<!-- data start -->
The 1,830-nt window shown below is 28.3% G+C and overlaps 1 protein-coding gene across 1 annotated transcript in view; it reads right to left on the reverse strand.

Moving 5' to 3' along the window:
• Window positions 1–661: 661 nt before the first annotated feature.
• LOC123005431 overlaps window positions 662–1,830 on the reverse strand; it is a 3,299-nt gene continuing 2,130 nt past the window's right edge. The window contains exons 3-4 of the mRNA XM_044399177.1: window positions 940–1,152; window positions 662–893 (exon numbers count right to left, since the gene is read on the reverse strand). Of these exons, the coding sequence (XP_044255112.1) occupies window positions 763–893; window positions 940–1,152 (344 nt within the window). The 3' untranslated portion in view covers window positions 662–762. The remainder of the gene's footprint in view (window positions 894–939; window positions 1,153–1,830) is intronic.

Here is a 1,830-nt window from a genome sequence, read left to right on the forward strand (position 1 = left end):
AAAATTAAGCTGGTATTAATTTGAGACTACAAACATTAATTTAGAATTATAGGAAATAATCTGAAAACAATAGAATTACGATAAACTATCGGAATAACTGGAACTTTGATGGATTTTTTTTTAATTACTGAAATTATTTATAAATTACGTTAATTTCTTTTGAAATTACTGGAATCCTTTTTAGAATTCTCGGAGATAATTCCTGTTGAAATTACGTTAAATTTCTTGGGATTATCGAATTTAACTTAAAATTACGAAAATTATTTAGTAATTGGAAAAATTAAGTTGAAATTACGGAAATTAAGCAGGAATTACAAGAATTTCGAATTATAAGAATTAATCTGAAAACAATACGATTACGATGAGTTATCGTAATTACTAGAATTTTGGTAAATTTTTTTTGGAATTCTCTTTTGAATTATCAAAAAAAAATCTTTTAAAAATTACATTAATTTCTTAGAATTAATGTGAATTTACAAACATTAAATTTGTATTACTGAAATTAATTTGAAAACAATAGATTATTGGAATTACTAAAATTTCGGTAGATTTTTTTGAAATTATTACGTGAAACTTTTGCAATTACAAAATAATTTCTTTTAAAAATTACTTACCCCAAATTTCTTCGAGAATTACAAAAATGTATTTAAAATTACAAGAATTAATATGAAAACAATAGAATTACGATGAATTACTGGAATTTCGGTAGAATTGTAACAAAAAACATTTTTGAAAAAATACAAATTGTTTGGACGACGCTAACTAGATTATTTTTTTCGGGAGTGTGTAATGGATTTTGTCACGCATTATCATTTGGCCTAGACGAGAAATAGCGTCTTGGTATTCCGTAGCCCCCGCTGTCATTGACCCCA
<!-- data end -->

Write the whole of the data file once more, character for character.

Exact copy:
The 1,830-nt window shown below is 28.3% G+C and overlaps 1 protein-coding gene across 1 annotated transcript in view; it reads right to left on the reverse strand.

Moving 5' to 3' along the window:
• Window positions 1–661: 661 nt before the first annotated feature.
• LOC123005431 overlaps window positions 662–1,830 on the reverse strand; it is a 3,299-nt gene continuing 2,130 nt past the window's right edge. The window contains exons 3-4 of the mRNA XM_044399177.1: window positions 940–1,152; window positions 662–893 (exon numbers count right to left, since the gene is read on the reverse strand). Of these exons, the coding sequence (XP_044255112.1) occupies window positions 763–893; window positions 940–1,152 (344 nt within the window). The 3' untranslated portion in view covers window positions 662–762. The remainder of the gene's footprint in view (window positions 894–939; window positions 1,153–1,830) is intronic.

Here is a 1,830-nt window from a genome sequence, read left to right on the forward strand (position 1 = left end):
AAAATTAAGCTGGTATTAATTTGAGACTACAAACATTAATTTAGAATTATAGGAAATAATCTGAAAACAATAGAATTACGATAAACTATCGGAATAACTGGAACTTTGATGGATTTTTTTTTAATTACTGAAATTATTTATAAATTACGTTAATTTCTTTTGAAATTACTGGAATCCTTTTTAGAATTCTCGGAGATAATTCCTGTTGAAATTACGTTAAATTTCTTGGGATTATCGAATTTAACTTAAAATTACGAAAATTATTTAGTAATTGGAAAAATTAAGTTGAAATTACGGAAATTAAGCAGGAATTACAAGAATTTCGAATTATAAGAATTAATCTGAAAACAATACGATTACGATGAGTTATCGTAATTACTAGAATTTTGGTAAATTTTTTTTGGAATTCTCTTTTGAATTATCAAAAAAAAATCTTTTAAAAATTACATTAATTTCTTAGAATTAATGTGAATTTACAAACATTAAATTTGTATTACTGAAATTAATTTGAAAACAATAGATTATTGGAATTACTAAAATTTCGGTAGATTTTTTTGAAATTATTACGTGAAACTTTTGCAATTACAAAATAATTTCTTTTAAAAATTACTTACCCCAAATTTCTTCGAGAATTACAAAAATGTATTTAAAATTACAAGAATTAATATGAAAACAATAGAATTACGATGAATTACTGGAATTTCGGTAGAATTGTAACAAAAAACATTTTTGAAAAAATACAAATTGTTTGGACGACGCTAACTAGATTATTTTTTTCGGGAGTGTGTAATGGATTTTGTCACGCATTATCATTTGGCCTAGACGAGAAATAGCGTCTTGGTATTCCGTAGCCCCCGCTGTCATTGACCCCA